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Defeat Diabetes
Foundation
150 153rd Ave,
Suite 300

Madeira Beach, FL 33708
  

Born in the USA, One in Three Will Develop Diabetes

Posted: Thursday, November 09, 2006

Fifty-four million Americans - that’s one in six of us -- have pre-diabetes and most don’t even realize it.

Mark Schutta, MD, medical director of the Penn Rodebaugh Diabetes Center, states that, “If you have pre-diabetes, there’s a 75% probability that you will develop diabetes within 30 years.” “Our country is in the middle of a type 2 diabetes epidemic. Right now, if you’re born in the U.S., your risk of developing diabetes is one in three.”

Schutta says the reason for the high numbers is that diabetes is a “silent killer” and in the early stages of the disease, patients often have no symptoms. Schutta urges anyone at risk for diabetes to be screened. He adds, “If you knew you had pre-diabetes, you could still prevent getting diabetes through changes in diet and exercise. There are many health benefits to knowing you have pre-diabetes and ‘heading it off.’ If you wait until you have diabetes, the vascular damage to your body may already be done.”

You should be screened for pre-diabetes if:

· You have a known family history of diabetes.
· You are African American, Latino, Native American, Asian American or Pacific Islander.
· While pregnant, you developed gestational diabetes.
· You delivered a baby who weighed more than nine pounds.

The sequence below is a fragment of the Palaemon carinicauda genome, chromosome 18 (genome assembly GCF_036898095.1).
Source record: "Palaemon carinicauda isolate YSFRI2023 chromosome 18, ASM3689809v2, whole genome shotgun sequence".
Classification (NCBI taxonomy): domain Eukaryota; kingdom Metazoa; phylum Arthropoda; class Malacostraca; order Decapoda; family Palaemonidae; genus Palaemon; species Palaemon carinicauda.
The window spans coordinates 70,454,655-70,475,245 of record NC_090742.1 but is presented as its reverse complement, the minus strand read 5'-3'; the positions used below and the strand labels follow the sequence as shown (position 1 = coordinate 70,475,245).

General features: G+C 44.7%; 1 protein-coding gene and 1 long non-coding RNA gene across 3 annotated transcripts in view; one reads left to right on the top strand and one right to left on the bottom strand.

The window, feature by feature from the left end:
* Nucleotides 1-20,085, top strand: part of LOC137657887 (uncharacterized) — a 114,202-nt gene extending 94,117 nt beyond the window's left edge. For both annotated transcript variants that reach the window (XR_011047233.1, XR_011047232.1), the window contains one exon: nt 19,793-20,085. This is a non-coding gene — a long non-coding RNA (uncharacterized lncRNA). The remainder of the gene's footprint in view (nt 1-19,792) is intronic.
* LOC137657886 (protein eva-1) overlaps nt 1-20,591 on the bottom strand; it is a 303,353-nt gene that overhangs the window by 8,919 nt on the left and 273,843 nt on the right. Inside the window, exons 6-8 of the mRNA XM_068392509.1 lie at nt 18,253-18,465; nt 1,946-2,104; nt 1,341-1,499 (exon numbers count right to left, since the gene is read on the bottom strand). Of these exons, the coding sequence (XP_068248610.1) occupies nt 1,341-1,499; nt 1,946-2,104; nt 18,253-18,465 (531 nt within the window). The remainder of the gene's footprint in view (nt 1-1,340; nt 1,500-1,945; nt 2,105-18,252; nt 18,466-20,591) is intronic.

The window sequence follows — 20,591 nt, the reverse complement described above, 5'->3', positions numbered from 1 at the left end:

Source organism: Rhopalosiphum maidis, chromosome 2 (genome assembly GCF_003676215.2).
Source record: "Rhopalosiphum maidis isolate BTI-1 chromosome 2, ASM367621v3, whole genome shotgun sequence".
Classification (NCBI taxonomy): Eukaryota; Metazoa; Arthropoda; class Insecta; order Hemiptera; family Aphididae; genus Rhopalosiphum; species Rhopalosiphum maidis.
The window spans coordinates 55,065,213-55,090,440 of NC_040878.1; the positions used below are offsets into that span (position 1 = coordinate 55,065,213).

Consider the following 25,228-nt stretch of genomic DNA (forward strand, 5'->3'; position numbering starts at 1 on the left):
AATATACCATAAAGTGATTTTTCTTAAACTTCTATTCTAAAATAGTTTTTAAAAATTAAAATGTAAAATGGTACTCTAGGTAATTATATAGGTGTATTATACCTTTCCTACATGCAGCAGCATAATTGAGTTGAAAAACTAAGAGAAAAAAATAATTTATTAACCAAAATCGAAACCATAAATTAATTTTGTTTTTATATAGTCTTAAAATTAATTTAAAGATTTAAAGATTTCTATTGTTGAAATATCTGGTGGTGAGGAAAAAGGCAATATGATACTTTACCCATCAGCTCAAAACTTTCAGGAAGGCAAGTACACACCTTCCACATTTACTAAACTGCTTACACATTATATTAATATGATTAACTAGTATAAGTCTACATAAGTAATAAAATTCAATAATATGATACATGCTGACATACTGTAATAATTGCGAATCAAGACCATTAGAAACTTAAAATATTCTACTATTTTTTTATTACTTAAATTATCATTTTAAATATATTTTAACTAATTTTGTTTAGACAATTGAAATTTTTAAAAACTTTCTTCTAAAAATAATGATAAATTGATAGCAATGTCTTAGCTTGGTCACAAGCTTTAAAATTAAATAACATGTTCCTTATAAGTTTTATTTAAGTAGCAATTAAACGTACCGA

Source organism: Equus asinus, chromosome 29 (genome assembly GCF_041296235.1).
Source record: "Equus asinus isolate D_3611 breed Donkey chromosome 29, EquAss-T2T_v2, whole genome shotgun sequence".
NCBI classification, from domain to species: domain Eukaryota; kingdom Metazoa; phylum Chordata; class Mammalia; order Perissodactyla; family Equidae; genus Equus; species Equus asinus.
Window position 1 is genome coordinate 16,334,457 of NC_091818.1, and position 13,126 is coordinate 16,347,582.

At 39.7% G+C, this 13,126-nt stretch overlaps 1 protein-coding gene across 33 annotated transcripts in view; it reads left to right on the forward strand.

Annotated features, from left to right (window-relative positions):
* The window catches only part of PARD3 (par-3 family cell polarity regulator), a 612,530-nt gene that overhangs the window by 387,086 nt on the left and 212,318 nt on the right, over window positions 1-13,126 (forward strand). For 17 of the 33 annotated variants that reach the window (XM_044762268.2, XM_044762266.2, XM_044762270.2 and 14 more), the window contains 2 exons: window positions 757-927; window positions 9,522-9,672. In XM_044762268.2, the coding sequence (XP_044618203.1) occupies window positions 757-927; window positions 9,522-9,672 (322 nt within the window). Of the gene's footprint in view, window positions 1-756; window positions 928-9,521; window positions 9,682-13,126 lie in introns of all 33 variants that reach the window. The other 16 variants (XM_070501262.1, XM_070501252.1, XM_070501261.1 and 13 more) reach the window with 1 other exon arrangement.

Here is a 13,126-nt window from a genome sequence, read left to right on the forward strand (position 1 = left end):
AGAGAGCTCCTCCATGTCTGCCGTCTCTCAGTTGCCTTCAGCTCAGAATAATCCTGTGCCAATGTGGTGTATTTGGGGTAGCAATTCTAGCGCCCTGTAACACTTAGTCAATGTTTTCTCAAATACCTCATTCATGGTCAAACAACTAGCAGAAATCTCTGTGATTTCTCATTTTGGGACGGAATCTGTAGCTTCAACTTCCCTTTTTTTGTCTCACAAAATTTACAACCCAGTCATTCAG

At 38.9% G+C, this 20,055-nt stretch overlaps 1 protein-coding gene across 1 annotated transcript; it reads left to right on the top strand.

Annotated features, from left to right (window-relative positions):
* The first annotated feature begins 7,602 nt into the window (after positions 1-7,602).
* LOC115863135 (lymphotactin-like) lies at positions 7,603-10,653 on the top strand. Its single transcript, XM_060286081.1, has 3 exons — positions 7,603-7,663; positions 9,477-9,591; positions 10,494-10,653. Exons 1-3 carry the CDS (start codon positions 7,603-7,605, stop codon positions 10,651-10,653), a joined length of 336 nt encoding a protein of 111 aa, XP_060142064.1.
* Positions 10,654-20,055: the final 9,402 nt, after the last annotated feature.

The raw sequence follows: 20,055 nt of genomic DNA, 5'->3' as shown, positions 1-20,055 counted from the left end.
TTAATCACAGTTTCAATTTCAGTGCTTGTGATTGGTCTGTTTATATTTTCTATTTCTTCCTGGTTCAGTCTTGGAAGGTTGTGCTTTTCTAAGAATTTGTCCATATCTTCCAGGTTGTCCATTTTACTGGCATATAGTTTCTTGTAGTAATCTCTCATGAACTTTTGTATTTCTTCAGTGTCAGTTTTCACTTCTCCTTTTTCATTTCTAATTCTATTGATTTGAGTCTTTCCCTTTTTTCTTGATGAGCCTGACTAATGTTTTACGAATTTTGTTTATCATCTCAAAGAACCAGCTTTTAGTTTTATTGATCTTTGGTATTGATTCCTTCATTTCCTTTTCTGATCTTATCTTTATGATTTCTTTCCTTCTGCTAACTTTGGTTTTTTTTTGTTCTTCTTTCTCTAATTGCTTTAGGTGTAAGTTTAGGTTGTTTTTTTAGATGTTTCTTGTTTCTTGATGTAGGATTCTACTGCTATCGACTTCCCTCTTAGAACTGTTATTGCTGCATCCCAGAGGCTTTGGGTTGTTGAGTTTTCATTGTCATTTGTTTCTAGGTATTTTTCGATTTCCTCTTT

· You have high blood pressure, high blood cholesterol, are overweight.

Schutta explains the best test is an oral glucose tolerance test which introduces glucose into your system, challenging your beta cells to make insulin by testing your body’s acute insulin response to glucose.”

Schutta says the numbers are clear. If your blood glucose level, two hours after receiving oral glucose, is over 200 milligrams per deciliter, you are considered to be diabetic. Anything between 141-199 is considered to be pre-diabetic.

Diabetes is a chronic disease affecting more than six percent of the U.S. population or 21 million people. Diabetes is linked to heart and kidney disease, strokes and other serious health problems. Diabetes results when the body either does not produce insulin or cannot use it properly. Insulin is a hormone that your body needs to convert sugar, starches, and other food into energy for living. Although there is no cure for diabetes, it can be controlled.

 

 

Source: Diabetes In Control: University of Pennsylvania School of Medicine

 
 
 
 
 
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150 153rd Ave, Suite 300
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